Ebbinghaus found several factors that helped learners remember material after training and decreased the Forgetting Curve effect. Ebbinghaus suggested asking and answering three questions about training:
1. How meaningful is the material to the learner, and are they truly interested in learning more?
2. How is the learning material represented? Are you offering visual learning or only text-based learning?
3. What other psychological factors may be at play? Are your learners stressed out, sleeping well, or exercising?
While you may not be able to alter the psychological stressors faced by your employees, you can make sure the learning material is represented using different learning modes. You can also to make the material both meaningful and interesting for your staff. By doing so, you will naturally decrease the amount of forgetting.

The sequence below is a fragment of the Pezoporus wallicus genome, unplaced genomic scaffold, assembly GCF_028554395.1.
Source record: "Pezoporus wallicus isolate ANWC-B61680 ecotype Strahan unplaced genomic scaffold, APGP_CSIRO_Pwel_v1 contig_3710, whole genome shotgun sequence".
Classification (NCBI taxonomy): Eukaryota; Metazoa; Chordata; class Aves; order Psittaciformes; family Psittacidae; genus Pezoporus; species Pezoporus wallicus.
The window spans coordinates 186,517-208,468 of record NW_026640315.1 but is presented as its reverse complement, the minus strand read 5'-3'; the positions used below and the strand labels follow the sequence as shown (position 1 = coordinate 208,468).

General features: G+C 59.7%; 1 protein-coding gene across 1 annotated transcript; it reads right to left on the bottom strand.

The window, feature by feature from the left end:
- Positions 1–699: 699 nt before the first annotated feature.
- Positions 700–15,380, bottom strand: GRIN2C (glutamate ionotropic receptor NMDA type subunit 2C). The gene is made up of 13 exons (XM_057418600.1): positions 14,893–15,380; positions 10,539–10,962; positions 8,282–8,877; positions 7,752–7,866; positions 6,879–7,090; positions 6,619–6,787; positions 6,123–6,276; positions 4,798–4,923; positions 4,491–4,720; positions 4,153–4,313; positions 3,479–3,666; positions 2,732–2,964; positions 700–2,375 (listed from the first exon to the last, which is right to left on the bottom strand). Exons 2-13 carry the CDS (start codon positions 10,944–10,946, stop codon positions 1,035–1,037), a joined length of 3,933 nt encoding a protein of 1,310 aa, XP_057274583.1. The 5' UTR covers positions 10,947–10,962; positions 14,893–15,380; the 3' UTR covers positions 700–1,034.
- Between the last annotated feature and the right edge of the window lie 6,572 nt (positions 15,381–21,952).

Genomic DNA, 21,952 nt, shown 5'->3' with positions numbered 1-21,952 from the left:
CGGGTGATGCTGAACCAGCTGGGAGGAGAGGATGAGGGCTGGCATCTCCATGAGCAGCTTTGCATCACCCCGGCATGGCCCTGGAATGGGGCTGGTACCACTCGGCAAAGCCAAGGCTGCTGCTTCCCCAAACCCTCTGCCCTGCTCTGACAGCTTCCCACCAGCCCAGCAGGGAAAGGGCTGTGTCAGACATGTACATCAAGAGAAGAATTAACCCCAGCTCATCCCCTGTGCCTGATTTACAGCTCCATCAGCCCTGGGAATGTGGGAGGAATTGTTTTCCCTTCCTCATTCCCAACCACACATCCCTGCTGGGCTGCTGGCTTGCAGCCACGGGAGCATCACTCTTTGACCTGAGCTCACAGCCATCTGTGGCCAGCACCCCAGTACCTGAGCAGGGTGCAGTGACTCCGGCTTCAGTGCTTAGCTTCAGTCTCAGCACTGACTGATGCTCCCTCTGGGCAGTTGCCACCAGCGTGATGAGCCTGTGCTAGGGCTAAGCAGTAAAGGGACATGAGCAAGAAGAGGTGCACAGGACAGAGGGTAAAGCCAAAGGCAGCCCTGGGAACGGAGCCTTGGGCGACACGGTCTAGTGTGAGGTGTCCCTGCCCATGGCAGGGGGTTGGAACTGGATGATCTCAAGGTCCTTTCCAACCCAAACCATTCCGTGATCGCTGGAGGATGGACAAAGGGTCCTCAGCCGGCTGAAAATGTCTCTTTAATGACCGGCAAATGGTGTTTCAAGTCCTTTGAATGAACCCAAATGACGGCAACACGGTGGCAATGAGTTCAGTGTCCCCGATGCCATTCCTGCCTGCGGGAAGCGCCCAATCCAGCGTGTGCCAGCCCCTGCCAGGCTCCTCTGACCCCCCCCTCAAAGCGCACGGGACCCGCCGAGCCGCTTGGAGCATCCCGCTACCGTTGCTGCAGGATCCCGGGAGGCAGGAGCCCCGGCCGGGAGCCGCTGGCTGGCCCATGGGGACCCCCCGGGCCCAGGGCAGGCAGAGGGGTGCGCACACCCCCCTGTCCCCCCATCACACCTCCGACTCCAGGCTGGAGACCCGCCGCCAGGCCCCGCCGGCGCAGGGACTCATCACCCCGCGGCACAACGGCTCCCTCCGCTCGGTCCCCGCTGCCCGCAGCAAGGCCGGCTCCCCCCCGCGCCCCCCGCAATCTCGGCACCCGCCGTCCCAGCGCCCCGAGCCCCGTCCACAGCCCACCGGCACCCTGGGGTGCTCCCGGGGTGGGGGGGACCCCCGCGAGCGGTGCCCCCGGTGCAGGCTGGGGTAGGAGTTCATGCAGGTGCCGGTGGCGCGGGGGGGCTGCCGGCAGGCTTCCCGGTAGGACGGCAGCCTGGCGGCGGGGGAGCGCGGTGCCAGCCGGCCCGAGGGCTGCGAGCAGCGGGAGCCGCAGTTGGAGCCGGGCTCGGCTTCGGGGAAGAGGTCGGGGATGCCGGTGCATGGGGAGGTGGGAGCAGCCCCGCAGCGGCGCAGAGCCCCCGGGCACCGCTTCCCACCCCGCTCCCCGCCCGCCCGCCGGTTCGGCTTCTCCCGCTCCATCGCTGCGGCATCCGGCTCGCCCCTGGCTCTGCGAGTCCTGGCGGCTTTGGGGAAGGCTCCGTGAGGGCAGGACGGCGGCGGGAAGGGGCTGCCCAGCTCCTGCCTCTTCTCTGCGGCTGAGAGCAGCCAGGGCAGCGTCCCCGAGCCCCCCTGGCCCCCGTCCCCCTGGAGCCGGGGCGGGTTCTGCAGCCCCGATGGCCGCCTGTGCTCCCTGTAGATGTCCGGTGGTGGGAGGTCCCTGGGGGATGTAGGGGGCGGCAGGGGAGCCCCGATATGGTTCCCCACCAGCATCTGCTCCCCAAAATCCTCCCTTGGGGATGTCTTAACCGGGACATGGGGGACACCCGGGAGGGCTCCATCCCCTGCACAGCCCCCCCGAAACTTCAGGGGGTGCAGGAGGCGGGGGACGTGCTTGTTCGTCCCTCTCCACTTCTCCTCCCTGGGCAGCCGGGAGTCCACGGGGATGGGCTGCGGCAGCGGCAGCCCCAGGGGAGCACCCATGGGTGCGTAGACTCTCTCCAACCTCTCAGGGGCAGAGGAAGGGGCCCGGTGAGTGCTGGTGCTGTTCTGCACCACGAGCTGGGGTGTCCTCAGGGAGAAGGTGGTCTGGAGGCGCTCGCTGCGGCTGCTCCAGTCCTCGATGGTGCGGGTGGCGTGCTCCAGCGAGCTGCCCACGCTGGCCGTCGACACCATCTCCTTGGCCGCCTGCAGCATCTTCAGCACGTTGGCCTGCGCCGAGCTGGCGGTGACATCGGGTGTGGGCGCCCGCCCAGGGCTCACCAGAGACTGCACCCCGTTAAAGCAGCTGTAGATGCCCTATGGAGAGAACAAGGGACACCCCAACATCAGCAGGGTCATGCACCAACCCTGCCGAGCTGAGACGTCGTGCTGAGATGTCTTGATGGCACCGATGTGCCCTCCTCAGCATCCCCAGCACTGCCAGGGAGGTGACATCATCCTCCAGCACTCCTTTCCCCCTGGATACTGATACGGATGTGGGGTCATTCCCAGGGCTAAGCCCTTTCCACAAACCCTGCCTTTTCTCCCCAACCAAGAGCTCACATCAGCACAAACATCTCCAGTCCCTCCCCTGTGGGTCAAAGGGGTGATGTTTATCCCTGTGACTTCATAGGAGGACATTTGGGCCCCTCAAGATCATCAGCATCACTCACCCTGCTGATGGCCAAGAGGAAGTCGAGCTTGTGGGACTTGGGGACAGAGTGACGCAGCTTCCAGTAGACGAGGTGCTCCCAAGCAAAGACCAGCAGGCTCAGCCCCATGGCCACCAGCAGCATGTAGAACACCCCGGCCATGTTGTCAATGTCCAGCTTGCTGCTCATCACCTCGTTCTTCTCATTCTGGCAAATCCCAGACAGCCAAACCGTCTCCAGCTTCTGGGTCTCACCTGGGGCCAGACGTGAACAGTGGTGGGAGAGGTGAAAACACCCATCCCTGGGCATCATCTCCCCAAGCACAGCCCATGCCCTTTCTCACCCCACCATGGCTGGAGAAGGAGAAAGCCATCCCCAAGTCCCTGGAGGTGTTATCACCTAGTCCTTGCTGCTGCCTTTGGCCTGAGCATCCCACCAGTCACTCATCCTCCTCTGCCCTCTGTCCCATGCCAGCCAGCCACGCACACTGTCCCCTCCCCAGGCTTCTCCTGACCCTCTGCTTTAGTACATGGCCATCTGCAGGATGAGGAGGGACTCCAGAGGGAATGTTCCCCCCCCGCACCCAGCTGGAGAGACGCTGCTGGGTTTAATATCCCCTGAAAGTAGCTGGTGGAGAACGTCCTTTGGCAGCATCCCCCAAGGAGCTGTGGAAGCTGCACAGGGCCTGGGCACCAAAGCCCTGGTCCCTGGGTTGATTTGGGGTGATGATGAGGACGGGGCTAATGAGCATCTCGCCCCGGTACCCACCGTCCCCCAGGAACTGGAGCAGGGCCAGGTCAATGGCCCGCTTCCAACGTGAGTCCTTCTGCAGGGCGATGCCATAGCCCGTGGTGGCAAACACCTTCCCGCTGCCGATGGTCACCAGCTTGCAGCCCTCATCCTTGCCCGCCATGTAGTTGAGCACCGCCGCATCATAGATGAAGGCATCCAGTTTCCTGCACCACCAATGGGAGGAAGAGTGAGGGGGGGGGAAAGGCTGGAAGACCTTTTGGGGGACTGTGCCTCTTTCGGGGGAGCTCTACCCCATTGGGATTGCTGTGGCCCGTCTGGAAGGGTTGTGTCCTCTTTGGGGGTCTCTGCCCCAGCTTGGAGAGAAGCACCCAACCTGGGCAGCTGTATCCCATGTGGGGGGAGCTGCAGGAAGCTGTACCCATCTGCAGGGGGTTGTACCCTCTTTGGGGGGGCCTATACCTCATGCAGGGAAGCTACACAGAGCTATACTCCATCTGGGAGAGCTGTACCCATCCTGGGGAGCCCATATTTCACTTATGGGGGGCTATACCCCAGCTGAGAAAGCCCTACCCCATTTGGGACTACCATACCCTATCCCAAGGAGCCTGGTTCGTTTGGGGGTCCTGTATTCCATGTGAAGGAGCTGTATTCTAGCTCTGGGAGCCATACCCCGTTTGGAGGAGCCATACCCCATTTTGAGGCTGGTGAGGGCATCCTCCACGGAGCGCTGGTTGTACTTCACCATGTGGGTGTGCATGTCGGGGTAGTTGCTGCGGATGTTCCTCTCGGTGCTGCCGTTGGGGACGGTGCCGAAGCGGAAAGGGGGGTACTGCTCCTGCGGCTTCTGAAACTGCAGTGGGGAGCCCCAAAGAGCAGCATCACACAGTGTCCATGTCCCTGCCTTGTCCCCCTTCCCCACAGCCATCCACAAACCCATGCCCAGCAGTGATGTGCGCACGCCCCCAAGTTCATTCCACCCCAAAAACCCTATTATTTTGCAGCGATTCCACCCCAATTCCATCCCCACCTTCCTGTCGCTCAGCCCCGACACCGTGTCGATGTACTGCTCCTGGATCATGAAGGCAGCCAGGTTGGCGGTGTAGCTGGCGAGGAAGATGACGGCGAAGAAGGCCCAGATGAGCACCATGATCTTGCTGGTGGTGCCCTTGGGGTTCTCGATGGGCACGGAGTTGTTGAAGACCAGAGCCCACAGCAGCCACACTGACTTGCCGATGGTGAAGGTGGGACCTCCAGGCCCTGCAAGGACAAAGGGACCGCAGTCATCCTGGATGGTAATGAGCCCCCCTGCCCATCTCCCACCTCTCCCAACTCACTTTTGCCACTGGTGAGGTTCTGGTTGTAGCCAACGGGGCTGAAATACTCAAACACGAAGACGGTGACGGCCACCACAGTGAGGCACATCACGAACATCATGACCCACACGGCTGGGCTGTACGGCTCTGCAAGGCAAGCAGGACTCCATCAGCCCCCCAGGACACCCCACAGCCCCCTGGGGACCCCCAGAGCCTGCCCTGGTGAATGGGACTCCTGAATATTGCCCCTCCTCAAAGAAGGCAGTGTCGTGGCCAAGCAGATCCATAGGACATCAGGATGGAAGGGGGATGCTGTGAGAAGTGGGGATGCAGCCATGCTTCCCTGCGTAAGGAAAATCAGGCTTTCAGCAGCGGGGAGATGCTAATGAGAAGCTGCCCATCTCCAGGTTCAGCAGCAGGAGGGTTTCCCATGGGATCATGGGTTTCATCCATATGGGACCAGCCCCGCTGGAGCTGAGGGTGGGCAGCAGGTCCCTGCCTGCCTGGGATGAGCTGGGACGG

Ebbinghaus went on to suggest two more techniques that could increase memory retention: spaced training or spaced repetition and the use of mnemonic devices. The ideal time frame for repetition is within 24 hours of the initial training.
Understanding Spaced Repetition
Spaced repetition suggests that learners actually learn better when they space out studying over a long period of time. It would be better for a staff member to review training materials once a week for five weeks than to cram in five short review periods over the course of one or two days.
Spaced repetition software takes the familiar form of a flash card question and answer pair. Based on how quickly the learner can recall the correct answer, they can have the next review period sooner or further out.